Inside State House in Harare, Robert Mugabe was in the tightest spot of his 37-year rule. Tanks were on the streets and troops had occupied the state broadcaster, from where the army had announced it had taken control of Zimbabwe.
Reuters has pieced together the events leading up to Mugabe’s removal, showing that the army’s action was the culmination of months of planning that stretched from Harare to Johannesburg to Beijing.
Mugabe, 93 years old but still alert, remained defiant. The only leader the country had known since independence was refusing to quit.
At a tense meeting with his military top brass on Nov. 16, the world’s oldest head of state put his foot down: “Bring me the constitution and tell me what it says,” he ordered military chief Constantino Chiwenga, according to two sources present.
An aide brought a copy of the constitution, which lays out that the president is commander-in-chief of the armed forces.
Chiwenga, dressed in camouflage fatigues, hesitated before replying that Zimbabwe was facing a national crisis that demanded military intervention.
Mugabe retorted that the army was the problem, according to the sources present. Then the beleaguered president indicated that perhaps they could find a solution together.
The meeting marked the start of an extraordinary five-day standoff between Mugabe and Zimbabwe’s supreme law on one side, and the military, his party and Zimbabwe’s people on the other.
The generals wanted Mugabe to go, but they also wanted a peaceful “coup,” one that would not irreparably tarnish the administration aiming to take over, according to multiple military and political sources.
The president finally accepted defeat only after he was sacked by his own ZANU-PF party and faced the ignominy of impeachment. He signed a short letter of resignation to parliament speaker Jacob Mudenda that was read out to lawmakers on Nov. 21.
Prior to the ‘coup’, as the pressure built, Mugabe became increasingly paranoid about the loyalty of army chief Chiwenga, a career soldier and decorated veteran of Zimbabwe’s 1970s bush-war against white-minority rule.
Mugabe’s spies, who permeated every institution and section of society in Zimbabwe, were warning him the military would not accept Grace as president.
“Mugabe is very worried of a coup. Mugabe was openly told by senior CIOs that the military is not going to easily accept the appointment of Grace. He was warned to be ready for civil war,” one intelligence report, dated Oct. 23, said.
In late October, Mugabe summoned Chiwenga to a showdown, according to another of the documents, dated Oct. 30. It said Mugabe confronted the army chief about his ties to Mnangagwa and told him that going against Grace would cost him his life.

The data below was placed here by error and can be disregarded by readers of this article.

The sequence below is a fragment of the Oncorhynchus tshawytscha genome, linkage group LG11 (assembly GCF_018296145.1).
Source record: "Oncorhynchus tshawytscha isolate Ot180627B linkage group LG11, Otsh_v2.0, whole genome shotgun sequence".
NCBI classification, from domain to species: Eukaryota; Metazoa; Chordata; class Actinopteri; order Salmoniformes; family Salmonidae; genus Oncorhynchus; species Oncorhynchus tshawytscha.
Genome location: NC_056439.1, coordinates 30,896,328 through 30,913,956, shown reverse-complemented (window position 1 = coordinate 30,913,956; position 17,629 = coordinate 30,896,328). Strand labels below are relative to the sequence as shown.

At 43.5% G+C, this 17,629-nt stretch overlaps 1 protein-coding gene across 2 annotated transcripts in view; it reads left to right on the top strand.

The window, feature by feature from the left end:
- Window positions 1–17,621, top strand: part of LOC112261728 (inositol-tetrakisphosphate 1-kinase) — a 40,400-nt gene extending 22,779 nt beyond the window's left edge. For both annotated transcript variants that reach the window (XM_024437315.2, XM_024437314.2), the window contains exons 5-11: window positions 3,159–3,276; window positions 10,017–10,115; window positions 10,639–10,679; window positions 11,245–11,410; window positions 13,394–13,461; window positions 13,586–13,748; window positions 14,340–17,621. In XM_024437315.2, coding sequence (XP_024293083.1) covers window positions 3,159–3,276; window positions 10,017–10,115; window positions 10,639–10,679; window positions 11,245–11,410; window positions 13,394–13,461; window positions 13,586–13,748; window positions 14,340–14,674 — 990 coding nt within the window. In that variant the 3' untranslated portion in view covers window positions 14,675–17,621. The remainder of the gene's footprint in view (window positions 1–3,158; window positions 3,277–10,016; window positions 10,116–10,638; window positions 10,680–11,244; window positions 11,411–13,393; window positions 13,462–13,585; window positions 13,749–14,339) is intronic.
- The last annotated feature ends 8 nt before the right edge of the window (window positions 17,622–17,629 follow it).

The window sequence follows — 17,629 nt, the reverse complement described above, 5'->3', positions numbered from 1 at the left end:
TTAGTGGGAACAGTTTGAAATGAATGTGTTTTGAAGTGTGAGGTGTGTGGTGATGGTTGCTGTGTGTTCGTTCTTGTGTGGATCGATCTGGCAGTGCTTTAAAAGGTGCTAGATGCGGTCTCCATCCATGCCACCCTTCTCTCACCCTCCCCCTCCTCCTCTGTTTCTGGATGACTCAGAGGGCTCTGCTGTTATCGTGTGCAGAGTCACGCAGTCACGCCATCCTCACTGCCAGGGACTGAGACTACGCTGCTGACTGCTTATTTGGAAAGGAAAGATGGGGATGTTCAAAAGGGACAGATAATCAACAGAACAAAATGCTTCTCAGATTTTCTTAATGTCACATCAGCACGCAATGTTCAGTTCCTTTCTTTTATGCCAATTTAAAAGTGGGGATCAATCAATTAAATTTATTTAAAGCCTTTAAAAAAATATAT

“Chiwenga was warned by Mugabe that it is high time for him to start following. He mentioned to Chiwenga that those fighting his wife are bound to die a painful death,” the intelligence report said.
At the same meeting, Mugabe also ordered Chiwenga to pledge allegiance to Grace. He refused.
“Chiwengwa refused to be intimidated. He stood his ground over his loyalty to Mnangagwa,” the report said.
After another tense meeting with Mugabe on Nov. 5, Chiwenga left Harare on a pre-arranged official trip and travelled to China, which wields significant influence as a major investor in Zimbabwe.
A day later, Mugabe sacked Mnangagwa as vice president and purged him from ZANU-PF, the liberation movement that Mnangagwa had served since his youth and for which, as a young militant caught bombing a train, he had nearly been executed.
For the generals, Mugabe had gone too far. The military immediately activated a “Code Red” alert, its highest level of preparedness, a military source said.
Moments after Mnangagwa was ousted on Nov. 6, the security details assigned to him and his house were withdrawn, according to a statement he issued later. He was told his life was in danger.
“Security personnel, who are friendly to me, warned me that plans were underfoot to eliminate me once arrested and taken to a police station,” Mnangagwa said in a Nov. 21 statement. “It was in my security interest to leave the country immediately.”
From Harare, he managed to escape over the border into neighbouring Mozambique, where he caught a plane to China, according to one source familiar with his movements. There he met up with Chiwenga, the source said.
“A number of generals are now in China ready to plot Mugabe’s ouster with Mnangagwa,” the report said. It was not clear which generals, and whether their travel to China was authorised.
Mugabe’s spies suspected old allies had turned against the ageing president. An intelligence report, dated Oct. 30, said Beijing and Moscow both supported regime change out of frustration at Zimbabwe’s economic implosion under Mugabe.
“China and Russia are after change. They are after change within ZANU-PF as they are sick and tired of Mugabe’s leadership. The two countries are even ready to clandestinely supply arms of war to Mnangagwa to fight Mugabe,” the report said.
Chiwenga’s trip to China culminated in him meeting Chinese Defence Minister Chang Wanquan in Beijing on Nov. 10.
Two sources with knowledge of the talks told Reuters that Chiwenga asked if China would agree not to interfere if he took temporary control in Zimbabwe to remove Mugabe from power. Chang assured him Beijing would not get involved and the two also discussed tactics that might be employed during the de facto coup, the sources said.